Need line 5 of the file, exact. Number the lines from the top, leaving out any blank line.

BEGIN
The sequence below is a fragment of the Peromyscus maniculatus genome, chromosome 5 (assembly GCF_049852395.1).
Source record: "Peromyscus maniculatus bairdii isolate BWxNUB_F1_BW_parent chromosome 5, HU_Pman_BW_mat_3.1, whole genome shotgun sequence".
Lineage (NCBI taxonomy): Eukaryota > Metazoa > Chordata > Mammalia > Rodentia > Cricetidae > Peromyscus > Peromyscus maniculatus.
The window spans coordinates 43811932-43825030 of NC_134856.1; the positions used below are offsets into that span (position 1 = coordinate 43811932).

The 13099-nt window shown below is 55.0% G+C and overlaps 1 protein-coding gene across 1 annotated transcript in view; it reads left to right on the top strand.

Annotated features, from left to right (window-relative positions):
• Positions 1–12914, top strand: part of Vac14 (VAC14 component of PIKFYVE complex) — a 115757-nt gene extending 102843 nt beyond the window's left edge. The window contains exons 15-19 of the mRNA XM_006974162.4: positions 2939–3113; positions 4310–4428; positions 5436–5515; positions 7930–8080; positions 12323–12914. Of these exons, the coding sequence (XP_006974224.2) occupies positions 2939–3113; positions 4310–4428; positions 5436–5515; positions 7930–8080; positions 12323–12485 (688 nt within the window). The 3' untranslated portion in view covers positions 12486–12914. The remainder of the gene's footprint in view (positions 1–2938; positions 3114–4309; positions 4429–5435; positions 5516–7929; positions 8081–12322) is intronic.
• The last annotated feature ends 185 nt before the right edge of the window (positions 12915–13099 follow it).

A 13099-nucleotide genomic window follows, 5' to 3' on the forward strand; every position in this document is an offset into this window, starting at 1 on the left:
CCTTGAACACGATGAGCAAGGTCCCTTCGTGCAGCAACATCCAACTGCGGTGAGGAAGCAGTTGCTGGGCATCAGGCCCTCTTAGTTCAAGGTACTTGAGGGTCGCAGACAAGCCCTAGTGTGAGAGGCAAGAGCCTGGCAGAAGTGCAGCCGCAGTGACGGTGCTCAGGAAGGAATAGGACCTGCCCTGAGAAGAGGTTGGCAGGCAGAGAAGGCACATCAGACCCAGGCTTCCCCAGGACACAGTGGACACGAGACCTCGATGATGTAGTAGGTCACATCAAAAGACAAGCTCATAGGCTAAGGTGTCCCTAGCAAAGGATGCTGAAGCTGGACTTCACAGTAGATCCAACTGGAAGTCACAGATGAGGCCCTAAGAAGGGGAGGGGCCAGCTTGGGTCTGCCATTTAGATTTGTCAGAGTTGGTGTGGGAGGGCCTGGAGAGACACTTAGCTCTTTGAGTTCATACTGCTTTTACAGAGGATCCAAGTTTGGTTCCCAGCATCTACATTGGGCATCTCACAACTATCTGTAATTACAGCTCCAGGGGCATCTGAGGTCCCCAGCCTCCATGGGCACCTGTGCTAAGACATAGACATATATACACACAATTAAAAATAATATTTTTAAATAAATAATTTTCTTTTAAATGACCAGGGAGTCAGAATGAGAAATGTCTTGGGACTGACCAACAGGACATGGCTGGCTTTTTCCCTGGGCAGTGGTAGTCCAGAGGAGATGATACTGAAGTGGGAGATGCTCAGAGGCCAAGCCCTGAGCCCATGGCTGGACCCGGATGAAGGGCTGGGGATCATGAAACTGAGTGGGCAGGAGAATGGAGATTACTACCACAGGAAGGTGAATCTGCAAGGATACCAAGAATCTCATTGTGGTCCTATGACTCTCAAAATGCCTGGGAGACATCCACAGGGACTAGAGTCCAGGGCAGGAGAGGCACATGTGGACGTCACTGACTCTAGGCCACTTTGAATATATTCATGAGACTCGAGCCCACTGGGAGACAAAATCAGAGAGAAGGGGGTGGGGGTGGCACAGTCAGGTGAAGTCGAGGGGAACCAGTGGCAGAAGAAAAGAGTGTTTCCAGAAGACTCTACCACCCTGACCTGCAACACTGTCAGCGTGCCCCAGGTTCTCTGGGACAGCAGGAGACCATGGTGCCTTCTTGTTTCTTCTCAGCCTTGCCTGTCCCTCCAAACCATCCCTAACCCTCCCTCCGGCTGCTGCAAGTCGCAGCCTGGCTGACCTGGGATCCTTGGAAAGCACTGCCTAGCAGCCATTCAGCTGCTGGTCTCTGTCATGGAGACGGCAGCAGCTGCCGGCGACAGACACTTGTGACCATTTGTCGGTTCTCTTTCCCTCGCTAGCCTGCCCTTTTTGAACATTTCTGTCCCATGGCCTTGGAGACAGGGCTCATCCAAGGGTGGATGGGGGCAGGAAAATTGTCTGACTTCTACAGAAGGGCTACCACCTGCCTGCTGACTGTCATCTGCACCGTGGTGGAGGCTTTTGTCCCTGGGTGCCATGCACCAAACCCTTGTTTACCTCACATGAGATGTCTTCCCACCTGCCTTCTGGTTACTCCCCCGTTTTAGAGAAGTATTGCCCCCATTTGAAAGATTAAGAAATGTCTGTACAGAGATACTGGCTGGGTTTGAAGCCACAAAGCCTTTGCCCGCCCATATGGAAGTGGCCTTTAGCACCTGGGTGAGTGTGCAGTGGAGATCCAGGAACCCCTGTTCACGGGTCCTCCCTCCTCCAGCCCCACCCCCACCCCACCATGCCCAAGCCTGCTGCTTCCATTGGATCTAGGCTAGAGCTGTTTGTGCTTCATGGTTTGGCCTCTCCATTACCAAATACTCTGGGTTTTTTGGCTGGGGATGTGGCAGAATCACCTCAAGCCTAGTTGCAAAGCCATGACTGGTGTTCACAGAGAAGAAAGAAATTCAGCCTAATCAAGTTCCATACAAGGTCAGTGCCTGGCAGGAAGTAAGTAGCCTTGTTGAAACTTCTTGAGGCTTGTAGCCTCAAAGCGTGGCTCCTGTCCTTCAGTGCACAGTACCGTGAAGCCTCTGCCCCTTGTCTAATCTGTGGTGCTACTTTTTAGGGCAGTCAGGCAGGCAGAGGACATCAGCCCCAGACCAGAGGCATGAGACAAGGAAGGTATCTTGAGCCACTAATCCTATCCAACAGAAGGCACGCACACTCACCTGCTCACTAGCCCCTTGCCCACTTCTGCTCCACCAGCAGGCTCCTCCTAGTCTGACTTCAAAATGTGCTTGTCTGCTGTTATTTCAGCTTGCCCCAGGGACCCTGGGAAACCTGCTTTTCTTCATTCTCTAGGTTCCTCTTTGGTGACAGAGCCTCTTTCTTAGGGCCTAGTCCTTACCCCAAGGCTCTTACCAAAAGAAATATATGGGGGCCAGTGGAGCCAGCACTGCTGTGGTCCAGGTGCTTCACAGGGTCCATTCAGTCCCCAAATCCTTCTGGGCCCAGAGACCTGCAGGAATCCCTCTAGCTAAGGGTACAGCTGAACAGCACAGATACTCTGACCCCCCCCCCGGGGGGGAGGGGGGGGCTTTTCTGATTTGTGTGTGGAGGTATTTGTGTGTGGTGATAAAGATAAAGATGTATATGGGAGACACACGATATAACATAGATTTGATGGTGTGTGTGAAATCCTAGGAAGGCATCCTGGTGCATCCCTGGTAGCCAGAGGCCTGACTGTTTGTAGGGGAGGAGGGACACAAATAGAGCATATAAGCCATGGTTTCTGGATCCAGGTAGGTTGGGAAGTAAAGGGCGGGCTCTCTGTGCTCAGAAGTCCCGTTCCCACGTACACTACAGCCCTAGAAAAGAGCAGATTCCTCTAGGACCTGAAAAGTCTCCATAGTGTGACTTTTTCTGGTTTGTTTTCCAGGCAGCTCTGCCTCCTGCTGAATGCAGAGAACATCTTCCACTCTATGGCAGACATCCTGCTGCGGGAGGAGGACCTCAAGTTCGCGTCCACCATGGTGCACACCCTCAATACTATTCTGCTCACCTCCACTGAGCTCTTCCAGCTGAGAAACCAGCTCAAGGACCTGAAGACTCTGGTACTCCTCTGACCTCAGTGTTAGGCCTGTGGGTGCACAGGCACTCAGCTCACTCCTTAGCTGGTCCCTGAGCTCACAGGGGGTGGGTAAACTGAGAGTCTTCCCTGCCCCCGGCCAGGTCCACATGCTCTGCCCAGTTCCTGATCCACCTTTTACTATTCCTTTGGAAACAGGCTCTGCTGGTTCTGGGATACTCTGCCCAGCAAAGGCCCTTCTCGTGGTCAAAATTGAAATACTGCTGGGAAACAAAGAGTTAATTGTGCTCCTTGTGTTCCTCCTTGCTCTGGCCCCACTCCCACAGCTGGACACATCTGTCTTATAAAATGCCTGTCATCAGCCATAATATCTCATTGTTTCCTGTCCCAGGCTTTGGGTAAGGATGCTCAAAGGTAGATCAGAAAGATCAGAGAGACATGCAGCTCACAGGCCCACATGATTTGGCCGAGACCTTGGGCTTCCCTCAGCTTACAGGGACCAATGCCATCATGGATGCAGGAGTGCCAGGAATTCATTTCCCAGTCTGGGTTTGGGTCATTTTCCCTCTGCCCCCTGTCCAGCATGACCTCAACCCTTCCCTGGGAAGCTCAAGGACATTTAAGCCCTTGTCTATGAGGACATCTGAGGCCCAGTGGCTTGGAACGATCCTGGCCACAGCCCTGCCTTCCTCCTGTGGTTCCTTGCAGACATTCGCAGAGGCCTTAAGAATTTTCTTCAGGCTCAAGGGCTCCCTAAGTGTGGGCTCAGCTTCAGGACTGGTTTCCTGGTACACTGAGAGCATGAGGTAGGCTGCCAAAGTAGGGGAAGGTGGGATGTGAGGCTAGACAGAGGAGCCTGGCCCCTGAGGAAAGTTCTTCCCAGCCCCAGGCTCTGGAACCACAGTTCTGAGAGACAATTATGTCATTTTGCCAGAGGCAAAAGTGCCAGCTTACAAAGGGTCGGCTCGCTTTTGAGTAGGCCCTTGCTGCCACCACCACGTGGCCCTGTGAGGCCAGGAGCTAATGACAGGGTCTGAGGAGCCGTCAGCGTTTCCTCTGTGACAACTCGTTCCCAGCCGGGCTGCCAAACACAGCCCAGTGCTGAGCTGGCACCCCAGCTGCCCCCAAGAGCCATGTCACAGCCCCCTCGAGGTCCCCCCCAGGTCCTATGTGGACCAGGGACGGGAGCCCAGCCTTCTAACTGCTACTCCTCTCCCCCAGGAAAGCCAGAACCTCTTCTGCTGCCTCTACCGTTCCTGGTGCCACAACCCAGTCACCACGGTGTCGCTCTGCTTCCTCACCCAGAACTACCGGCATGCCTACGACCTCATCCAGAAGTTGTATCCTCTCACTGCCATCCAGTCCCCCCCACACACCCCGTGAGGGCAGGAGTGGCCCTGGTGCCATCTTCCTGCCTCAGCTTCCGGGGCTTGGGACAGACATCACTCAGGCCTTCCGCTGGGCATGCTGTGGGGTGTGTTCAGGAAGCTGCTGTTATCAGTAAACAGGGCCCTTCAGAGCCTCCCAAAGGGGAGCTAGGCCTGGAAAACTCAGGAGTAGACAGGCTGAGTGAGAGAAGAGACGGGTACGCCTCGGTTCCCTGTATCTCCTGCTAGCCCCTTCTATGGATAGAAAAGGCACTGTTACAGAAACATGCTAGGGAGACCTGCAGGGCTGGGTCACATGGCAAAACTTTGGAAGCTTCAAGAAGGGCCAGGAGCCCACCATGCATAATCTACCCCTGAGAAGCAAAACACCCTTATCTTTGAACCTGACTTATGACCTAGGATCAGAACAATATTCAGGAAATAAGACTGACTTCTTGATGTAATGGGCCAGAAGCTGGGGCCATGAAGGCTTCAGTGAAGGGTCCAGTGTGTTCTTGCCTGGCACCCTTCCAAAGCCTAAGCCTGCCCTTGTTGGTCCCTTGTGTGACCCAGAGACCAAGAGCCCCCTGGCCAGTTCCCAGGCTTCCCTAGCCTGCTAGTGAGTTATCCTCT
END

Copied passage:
The 13099-nt window shown below is 55.0% G+C and overlaps 1 protein-coding gene across 1 annotated transcript in view; it reads left to right on the top strand.